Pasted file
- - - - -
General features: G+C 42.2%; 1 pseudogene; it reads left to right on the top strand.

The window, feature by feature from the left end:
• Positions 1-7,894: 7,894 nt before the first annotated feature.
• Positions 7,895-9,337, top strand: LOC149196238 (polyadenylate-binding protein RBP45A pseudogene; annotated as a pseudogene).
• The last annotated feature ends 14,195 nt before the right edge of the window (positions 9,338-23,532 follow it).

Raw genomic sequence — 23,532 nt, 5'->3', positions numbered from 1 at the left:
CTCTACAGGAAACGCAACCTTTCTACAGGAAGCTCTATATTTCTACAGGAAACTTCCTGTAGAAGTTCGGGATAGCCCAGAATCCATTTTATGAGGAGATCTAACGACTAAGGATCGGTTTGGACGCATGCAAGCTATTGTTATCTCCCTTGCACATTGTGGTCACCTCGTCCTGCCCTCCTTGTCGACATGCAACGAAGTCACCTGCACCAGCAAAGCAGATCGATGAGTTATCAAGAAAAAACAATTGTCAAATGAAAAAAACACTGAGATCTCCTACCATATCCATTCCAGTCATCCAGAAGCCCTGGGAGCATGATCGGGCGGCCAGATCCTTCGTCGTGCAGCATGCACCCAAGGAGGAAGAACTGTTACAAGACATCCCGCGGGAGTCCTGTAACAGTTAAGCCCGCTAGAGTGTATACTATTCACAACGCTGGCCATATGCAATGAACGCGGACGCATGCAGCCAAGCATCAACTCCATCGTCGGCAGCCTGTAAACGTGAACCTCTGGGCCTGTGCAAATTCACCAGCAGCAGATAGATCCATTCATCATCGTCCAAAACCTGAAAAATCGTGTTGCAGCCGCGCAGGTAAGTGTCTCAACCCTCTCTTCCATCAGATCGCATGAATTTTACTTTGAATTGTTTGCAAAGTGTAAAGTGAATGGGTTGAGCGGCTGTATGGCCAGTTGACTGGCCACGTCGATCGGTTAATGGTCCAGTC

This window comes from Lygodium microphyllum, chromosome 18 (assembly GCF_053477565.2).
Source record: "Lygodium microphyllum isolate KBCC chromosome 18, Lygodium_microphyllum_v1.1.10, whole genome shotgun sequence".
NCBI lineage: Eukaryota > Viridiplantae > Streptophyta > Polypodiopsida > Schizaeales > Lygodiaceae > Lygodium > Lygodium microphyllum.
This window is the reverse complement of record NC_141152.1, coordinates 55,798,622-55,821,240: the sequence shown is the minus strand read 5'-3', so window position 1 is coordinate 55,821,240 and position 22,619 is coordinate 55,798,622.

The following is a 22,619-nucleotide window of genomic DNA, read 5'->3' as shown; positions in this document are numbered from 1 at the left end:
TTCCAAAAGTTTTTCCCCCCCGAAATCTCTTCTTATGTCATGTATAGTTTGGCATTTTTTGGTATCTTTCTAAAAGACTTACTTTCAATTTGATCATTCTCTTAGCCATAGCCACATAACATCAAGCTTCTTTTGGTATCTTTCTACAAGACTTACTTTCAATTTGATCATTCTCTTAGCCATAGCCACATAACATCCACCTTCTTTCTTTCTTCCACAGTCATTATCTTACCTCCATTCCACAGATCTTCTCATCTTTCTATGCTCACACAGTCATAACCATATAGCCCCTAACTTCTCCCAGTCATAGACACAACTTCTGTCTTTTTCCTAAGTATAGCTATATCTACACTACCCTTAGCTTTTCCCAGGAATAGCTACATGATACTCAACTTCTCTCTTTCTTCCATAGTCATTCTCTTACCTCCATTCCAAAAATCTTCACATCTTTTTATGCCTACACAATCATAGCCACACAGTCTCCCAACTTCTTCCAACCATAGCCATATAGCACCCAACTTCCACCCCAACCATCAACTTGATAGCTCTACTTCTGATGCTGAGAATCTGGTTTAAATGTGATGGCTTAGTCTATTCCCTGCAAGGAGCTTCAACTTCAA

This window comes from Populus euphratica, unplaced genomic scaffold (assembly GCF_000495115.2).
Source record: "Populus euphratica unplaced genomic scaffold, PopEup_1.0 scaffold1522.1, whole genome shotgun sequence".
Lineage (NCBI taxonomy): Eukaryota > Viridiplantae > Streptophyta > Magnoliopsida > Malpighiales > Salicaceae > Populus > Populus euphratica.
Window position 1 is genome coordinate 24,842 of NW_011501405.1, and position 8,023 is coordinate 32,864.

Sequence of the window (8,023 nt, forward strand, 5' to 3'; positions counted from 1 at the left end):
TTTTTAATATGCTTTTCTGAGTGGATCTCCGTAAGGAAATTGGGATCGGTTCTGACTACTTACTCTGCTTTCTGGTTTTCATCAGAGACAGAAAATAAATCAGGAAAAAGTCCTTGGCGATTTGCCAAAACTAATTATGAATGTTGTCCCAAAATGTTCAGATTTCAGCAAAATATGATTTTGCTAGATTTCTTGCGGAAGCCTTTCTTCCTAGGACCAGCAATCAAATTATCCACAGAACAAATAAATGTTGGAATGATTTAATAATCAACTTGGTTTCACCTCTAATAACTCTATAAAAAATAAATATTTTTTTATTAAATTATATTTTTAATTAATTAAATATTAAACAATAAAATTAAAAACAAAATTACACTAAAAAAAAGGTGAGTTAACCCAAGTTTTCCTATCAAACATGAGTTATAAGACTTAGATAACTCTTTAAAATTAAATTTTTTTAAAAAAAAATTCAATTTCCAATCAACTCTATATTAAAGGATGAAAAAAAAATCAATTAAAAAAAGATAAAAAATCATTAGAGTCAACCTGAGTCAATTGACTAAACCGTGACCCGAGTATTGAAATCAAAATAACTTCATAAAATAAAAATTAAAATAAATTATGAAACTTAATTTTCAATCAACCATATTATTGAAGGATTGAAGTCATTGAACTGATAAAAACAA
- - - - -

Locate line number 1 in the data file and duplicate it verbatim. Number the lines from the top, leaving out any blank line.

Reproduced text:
General features: G+C 42.2%; 1 pseudogene; it reads left to right on the top strand.